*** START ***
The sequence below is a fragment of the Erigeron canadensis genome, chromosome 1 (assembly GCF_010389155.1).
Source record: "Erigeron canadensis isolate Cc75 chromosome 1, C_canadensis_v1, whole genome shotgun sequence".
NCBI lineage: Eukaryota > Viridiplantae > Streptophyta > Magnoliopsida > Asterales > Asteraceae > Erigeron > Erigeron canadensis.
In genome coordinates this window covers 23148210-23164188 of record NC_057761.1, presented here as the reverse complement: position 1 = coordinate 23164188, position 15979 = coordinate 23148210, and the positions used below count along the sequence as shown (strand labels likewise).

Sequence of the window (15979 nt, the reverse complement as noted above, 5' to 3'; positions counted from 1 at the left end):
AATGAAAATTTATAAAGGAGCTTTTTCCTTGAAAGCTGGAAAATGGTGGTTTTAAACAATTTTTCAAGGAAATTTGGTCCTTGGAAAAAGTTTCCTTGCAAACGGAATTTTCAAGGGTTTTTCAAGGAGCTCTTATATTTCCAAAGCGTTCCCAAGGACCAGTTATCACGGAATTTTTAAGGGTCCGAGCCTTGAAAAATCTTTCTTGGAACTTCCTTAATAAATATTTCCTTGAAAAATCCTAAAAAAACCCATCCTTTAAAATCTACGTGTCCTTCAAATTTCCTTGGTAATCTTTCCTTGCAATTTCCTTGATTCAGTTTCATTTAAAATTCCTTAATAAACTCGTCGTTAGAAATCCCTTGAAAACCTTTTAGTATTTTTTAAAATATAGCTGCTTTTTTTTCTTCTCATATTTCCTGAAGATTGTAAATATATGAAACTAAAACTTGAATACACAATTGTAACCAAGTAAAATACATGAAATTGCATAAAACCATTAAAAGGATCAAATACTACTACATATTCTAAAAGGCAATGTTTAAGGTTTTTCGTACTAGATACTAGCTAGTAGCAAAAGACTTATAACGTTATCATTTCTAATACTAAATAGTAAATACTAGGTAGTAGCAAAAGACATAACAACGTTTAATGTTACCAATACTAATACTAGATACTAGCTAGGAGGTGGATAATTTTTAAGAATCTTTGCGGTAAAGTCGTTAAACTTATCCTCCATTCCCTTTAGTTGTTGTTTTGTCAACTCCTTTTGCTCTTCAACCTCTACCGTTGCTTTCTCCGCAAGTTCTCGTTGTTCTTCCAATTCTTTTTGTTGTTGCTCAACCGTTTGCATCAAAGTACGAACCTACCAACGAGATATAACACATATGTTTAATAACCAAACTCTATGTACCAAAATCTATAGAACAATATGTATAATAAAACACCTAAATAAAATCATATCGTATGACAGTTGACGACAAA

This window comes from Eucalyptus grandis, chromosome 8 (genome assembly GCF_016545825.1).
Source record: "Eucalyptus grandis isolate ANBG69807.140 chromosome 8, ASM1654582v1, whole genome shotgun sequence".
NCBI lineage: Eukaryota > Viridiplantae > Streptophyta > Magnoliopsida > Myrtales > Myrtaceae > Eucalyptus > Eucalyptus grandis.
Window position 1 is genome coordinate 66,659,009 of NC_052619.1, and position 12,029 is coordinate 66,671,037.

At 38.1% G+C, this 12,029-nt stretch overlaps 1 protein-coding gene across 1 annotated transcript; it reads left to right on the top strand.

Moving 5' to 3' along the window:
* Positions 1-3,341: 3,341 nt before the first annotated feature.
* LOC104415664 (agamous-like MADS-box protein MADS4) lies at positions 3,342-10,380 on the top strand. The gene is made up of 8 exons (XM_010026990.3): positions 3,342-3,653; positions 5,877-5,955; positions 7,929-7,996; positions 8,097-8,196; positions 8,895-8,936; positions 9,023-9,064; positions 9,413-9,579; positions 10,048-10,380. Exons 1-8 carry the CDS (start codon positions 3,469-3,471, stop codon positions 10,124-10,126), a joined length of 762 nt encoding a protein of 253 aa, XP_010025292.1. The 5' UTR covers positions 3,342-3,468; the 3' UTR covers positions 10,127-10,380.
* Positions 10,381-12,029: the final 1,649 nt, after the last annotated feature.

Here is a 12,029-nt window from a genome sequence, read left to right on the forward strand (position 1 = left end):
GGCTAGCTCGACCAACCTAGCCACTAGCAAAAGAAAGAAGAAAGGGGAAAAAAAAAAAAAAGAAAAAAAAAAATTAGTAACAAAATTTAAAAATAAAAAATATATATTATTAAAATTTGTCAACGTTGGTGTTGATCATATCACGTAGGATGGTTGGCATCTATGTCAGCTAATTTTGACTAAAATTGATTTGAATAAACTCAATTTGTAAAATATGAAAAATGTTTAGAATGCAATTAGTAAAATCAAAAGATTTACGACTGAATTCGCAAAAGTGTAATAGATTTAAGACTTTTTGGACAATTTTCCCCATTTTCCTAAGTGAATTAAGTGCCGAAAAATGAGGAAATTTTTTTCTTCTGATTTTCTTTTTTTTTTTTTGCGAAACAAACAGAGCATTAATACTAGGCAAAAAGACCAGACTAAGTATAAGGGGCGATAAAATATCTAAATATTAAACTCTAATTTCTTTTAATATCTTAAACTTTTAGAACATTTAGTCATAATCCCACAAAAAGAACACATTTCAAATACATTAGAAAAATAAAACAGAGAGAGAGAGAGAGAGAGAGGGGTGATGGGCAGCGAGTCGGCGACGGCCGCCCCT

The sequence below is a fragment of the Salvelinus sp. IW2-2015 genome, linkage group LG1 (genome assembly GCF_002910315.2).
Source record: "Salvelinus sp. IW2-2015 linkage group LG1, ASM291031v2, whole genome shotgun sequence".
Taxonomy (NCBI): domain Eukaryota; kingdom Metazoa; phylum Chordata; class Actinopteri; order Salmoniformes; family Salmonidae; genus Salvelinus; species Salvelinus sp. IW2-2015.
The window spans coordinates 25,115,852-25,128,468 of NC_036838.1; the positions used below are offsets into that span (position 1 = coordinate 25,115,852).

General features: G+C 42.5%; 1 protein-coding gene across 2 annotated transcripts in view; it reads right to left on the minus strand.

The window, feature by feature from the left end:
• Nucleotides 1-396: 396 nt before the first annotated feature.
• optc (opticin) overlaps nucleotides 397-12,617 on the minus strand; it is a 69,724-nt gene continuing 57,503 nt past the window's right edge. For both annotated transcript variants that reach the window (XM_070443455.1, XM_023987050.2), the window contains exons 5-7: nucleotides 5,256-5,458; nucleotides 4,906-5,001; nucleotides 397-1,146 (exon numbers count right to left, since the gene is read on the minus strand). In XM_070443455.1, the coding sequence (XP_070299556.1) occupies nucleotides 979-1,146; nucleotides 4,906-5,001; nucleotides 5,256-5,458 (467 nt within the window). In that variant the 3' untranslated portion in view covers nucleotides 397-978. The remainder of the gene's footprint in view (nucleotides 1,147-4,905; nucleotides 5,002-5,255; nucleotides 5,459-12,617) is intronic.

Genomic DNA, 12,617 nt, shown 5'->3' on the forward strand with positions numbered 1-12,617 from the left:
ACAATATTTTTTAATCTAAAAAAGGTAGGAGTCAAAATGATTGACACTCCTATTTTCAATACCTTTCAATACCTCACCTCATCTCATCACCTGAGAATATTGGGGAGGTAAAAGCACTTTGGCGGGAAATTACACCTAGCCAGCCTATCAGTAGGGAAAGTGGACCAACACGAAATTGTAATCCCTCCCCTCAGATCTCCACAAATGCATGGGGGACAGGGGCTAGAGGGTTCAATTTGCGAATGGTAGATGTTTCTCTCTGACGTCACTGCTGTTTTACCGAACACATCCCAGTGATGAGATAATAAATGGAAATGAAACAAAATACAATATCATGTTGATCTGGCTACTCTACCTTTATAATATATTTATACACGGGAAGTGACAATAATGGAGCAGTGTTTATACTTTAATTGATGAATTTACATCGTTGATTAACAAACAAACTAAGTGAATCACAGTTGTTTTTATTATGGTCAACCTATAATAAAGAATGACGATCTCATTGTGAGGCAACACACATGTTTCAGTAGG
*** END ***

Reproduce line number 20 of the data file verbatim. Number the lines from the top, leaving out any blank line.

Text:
Taxonomy (NCBI): domain Eukaryota; kingdom Metazoa; phylum Chordata; class Actinopteri; order Salmoniformes; family Salmonidae; genus Salvelinus; species Salvelinus sp. IW2-2015.